The government says the annual returns from investments of our reserves is about $16 billion. (NIRC comprises up to 50% earned on the reserves) With an estimated total reserves of more than $800 billion, $16 billion returns, or about 2%, is really peanuts. Why are we paying millions to fund managers for such paltry returns? If Temasek Holdings is really making as much as it claims, the $16 billion could have easily been made from Temasek’s stable of shares. ($16 billion out of $198 billion – 8%) It is more likely GIC and Temasek have been underperforming and the only way to confirm this is through transparency. When GIC/Temasek repeatedly refused to be transparent, it is likely that they may be covering up huge losses. Both are sovereign wealth funds and there are none as opaque as ours.
6 CPF returns below inflation rate a big joke
The government emphasises the need for citizens to plan and provide adequately for retirement. However, it takes our CPF retirement savings for investments and pays us returns well below the inflation rate. Elderly Singaporeans are then forced to continue working, some probably till the day they die. If that is the case, why even talk about planning in the first place when all the government intends to do is shift the goal posts further by increasing the Minimum Sum? This is morally reprehensible.
7 Doing the right thing
The only way to regain trust by the government is to have a separate account for CPF investments. Such transparency will allow members to see clearly if the fund managers are performing well or having fun with our money. Should the government refuse to do the right thing, members will continue to suspect it is hiding huge losses.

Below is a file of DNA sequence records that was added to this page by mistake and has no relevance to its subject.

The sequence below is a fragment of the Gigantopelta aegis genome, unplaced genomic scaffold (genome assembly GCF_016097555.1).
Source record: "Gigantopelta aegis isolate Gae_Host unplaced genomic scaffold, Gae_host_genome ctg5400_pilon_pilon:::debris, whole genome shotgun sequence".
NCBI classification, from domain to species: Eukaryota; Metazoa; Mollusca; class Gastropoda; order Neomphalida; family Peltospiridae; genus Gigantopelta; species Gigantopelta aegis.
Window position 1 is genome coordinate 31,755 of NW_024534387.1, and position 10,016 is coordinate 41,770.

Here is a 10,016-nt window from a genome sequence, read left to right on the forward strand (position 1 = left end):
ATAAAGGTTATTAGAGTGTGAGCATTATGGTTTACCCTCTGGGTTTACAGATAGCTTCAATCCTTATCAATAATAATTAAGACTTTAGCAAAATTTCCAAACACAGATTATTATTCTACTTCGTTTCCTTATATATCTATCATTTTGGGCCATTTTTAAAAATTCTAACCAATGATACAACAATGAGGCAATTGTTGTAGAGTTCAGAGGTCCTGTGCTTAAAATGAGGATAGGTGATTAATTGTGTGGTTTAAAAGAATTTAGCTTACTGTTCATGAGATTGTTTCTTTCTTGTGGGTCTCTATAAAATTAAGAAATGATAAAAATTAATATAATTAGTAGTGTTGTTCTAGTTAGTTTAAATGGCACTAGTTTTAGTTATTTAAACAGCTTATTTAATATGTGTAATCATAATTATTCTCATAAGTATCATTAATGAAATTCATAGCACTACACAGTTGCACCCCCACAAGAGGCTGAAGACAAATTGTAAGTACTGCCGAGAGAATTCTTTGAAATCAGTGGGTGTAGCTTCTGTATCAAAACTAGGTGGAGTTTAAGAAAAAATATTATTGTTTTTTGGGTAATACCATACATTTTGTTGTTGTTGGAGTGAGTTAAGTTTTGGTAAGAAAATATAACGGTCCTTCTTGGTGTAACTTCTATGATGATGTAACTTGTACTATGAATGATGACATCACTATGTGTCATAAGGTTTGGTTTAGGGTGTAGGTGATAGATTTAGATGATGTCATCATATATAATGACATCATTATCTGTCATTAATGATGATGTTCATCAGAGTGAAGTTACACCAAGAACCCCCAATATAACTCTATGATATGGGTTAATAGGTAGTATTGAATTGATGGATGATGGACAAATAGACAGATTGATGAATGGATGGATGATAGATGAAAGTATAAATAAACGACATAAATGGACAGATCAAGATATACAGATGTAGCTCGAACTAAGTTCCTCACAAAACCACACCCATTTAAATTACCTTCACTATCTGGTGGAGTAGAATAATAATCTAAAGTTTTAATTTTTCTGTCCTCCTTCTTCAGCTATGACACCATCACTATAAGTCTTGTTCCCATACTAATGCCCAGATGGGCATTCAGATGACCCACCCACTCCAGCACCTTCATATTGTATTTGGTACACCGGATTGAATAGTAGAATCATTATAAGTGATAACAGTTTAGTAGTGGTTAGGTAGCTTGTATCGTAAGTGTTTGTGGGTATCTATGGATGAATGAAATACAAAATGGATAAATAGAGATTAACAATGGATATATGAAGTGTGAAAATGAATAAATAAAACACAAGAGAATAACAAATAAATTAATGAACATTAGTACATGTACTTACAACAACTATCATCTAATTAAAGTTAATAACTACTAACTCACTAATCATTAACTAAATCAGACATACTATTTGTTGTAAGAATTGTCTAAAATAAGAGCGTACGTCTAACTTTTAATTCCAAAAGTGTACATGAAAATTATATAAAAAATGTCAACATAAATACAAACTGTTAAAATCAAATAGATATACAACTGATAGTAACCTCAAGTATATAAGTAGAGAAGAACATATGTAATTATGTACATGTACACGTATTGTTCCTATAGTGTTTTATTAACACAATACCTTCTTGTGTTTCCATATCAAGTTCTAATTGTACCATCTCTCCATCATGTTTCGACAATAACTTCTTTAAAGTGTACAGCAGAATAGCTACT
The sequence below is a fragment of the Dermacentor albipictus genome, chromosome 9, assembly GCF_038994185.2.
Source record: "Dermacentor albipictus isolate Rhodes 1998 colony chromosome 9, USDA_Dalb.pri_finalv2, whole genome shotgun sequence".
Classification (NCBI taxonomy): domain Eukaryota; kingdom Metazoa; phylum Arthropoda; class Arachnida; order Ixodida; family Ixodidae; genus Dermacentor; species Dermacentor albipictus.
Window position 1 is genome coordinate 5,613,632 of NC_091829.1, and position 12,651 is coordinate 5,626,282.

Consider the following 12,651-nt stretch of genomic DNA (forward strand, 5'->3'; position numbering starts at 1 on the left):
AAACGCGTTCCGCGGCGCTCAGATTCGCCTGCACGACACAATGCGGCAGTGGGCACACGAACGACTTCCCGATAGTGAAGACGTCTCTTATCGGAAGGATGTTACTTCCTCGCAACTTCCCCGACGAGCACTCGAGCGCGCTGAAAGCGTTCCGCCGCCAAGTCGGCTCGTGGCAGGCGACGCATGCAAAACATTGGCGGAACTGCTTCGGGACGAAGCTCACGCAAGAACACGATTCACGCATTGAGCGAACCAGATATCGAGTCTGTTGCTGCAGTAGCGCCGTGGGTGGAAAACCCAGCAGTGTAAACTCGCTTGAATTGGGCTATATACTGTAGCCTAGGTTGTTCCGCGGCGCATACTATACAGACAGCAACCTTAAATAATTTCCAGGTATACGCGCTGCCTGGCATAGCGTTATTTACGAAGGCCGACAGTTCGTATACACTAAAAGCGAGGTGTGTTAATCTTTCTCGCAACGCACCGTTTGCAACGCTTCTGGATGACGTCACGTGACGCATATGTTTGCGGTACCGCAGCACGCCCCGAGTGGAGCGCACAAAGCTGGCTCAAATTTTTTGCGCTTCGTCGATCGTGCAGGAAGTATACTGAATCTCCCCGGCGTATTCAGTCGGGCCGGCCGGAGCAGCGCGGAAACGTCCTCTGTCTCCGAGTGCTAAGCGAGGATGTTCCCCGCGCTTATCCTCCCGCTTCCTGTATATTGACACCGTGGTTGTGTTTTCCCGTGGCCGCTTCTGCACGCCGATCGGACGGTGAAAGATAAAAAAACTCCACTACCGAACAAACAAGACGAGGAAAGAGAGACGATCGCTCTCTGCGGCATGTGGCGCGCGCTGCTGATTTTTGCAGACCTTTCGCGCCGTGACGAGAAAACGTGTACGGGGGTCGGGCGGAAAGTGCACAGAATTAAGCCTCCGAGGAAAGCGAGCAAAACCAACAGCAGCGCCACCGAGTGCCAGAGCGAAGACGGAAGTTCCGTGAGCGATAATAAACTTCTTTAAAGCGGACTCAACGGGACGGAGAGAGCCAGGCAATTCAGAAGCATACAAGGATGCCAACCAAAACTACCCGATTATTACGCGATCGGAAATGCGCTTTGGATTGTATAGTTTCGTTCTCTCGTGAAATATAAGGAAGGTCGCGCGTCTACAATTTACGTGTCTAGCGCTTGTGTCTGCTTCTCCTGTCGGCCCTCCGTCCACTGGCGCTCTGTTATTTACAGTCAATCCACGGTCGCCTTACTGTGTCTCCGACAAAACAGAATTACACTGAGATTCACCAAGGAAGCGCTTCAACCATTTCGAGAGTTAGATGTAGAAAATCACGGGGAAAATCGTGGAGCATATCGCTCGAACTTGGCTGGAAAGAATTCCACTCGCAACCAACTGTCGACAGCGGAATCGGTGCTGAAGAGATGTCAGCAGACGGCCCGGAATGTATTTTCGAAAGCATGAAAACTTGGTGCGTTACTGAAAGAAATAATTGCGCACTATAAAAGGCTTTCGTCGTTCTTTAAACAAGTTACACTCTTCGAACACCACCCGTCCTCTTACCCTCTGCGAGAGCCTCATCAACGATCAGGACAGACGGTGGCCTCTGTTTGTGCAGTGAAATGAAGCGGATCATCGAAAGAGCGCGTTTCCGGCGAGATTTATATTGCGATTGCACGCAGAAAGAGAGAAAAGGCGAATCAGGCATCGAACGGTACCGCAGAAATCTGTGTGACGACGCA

The poor investment returns of 2% is not an indication of our “strong reserves position” as the MOF claims. In fact, a 2% returns can be generated by any run of the mill investor with one eye closed.
That our reserves have been increasing is not entirely due to the performance of our fund managers but contributions from land sales, budget surpluses and the government selling our state assets like Senoko Power to a Japanese company for $4 billion in 2008, etc.
CPF funds must be placed with a proper fund manager to generate sufficient returns for members’ retirement. It is an insult to CPF members when GIC claims it does not know where our CPF funds are invested when the board of directors comprises our PM, 2 DPMs, 2 ministers, Mr Lee Kuan Yew and nine other members.
The government has tried to complicate a simple CPF system in order to make things less transparent for members. It does not have the right to use part our CPF returns to supplement the budget with the balance going into the reserves.
Our hard-earned retirement savings should not form part of the national reserves to defend our currency in times of financial crises.
The shortfall in our retirement savings is entirely caused by the PAP government because we have been paid interest rates which are way below the inflation rate for 2 decades.
CPF has been a source of cheap funding for the government for state investment and the opacity of such an arrangement indicates it is nothing but a scam. CPF members must demand transparency from the government failing which we will continue to be cheated of our hard-earned retirement savings. CPF returns must be returned to members.